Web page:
Written on the 7 June 2011


THE Reserve Bank of Australia (RBA) has opted to delay a rates rise today, citing volatile European markets, softened commodity prices and modest credit growth.

The cash rate remains unchanged at 4.75 per cent, welcome news for Australian homeowners who on the ground level haven’t felt a positive shift in market conditions.

RBA governor Glenn Stevens says ‘the board judged that the current mildly restrictive stance of monetary policy remained appropriate’.

“Overall credit growth remains quite modest. Signs have continued to emerge of some greater willingness to lend, and business credit has expanded this year after a period of contraction. Growth in credit to households, on the other hand, has softened, as have housing prices,” he says.

“CPI inflation has risen over the past year, reflecting the effects of extreme weather and rises in utilities prices, with lower prices for traded goods providing some offset. The weather-affected prices should fall back later in the year, though substantial rises in utilities prices are still occurring.”

Stevens also says GDP experienced a ‘sharp fall’ in the March quarter due to the natural disasters, while the Japan Earthquake/tsunami was the only setback in strong growth in the Asian region.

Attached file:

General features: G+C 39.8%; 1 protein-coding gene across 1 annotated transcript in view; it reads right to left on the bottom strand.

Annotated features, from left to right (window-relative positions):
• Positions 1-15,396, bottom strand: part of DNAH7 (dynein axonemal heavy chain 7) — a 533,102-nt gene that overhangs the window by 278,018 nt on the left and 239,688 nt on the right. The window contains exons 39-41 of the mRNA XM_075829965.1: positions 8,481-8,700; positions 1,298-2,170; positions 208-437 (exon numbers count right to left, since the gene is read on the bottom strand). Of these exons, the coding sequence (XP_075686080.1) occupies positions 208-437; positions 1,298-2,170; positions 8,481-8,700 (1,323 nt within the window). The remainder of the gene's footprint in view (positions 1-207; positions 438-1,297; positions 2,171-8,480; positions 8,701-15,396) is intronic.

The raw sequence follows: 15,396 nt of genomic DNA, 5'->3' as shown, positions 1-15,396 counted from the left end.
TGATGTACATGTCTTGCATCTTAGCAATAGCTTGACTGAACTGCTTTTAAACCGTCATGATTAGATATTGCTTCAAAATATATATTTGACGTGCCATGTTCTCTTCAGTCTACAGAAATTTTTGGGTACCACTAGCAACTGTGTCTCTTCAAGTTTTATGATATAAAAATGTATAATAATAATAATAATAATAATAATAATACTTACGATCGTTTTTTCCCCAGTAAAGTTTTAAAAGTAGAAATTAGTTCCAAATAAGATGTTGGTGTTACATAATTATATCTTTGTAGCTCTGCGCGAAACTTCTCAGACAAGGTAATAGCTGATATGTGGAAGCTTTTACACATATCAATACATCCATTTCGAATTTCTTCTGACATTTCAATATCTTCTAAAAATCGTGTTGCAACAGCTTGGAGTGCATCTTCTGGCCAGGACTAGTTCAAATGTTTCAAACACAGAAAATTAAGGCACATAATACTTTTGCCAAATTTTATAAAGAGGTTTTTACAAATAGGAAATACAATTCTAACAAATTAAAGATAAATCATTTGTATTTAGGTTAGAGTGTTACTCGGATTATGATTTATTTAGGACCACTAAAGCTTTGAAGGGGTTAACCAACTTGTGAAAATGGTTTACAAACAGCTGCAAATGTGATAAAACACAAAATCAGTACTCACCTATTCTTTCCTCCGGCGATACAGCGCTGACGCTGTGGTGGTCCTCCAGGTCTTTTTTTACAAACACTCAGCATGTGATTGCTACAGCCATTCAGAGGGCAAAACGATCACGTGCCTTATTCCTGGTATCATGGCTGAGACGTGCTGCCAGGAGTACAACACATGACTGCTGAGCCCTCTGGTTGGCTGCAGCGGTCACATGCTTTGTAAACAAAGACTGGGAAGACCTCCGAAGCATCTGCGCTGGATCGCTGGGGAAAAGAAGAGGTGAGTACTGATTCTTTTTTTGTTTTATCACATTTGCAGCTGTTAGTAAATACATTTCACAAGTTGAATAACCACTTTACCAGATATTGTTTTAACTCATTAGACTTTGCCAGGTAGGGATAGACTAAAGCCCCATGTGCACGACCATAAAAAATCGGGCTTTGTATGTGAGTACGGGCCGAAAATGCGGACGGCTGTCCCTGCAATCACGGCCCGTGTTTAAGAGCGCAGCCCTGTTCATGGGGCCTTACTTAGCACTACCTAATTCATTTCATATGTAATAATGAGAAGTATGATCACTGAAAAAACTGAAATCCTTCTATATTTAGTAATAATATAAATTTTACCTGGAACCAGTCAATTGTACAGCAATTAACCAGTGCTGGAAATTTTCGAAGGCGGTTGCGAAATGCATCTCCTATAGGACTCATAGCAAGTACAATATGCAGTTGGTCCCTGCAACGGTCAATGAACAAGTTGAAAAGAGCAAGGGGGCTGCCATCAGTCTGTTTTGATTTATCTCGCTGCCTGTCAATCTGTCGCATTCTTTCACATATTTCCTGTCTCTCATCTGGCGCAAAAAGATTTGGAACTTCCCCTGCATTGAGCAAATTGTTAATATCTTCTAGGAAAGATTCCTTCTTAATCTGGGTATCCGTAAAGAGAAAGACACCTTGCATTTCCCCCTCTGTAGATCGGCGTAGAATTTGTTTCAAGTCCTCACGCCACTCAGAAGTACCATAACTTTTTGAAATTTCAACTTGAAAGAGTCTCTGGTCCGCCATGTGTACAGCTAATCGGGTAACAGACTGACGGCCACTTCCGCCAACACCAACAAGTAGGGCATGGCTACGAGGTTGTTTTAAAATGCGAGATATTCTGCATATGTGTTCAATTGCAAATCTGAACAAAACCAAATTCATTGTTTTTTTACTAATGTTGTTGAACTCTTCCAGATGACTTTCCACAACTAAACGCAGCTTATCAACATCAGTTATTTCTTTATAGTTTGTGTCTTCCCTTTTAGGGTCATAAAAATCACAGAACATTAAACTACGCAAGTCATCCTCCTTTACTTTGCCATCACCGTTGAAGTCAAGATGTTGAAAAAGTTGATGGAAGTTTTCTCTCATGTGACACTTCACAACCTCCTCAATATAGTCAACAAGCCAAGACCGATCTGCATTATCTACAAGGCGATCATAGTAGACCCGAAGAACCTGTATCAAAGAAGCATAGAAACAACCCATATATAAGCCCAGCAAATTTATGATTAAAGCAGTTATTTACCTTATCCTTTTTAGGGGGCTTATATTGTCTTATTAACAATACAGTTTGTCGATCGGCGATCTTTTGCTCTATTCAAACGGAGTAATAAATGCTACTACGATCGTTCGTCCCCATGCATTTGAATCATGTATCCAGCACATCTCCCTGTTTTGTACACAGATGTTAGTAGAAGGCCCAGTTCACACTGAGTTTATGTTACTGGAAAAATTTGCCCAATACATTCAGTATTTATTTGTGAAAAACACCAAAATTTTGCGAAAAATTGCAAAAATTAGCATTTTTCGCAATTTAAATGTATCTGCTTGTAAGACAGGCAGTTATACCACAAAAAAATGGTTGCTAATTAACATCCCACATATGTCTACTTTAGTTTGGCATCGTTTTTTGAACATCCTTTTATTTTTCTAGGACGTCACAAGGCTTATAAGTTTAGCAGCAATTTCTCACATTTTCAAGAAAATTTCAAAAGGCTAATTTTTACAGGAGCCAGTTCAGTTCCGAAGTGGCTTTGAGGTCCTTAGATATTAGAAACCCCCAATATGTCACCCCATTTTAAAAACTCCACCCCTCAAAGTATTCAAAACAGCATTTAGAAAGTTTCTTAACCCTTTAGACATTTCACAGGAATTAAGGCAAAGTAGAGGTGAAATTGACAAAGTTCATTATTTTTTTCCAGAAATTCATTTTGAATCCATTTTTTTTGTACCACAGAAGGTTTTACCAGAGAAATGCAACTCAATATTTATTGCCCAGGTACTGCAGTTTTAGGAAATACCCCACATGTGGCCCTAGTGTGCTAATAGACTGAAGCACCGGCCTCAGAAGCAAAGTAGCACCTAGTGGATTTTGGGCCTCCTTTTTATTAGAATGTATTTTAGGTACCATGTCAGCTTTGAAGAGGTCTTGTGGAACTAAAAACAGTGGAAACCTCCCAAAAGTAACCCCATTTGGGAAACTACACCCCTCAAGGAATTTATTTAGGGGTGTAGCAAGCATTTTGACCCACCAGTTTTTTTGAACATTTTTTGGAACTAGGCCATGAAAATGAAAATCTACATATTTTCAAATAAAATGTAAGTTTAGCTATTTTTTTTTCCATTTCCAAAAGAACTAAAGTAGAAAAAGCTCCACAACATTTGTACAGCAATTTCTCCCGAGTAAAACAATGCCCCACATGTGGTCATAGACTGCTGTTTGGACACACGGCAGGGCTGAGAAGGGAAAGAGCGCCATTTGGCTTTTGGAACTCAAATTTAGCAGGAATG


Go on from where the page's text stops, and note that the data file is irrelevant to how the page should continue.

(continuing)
Suncorp Bank executive general manager David Marshall warns homeowners should factor in a rates rise as soon as next quarter.

“While homeowners may be given a short-term reprieve in June, we do encourage them to start factoring impending rises into their budgets,” he says.

“It’s always good to be on the front foot and be prepared, so when fluctuations do occur they’re not as difficult to manage.

“A smart option for existing mortgage holders would be to start putting extra money toward their home loan now to create a buffer against future rate rises and pay off loans sooner.”






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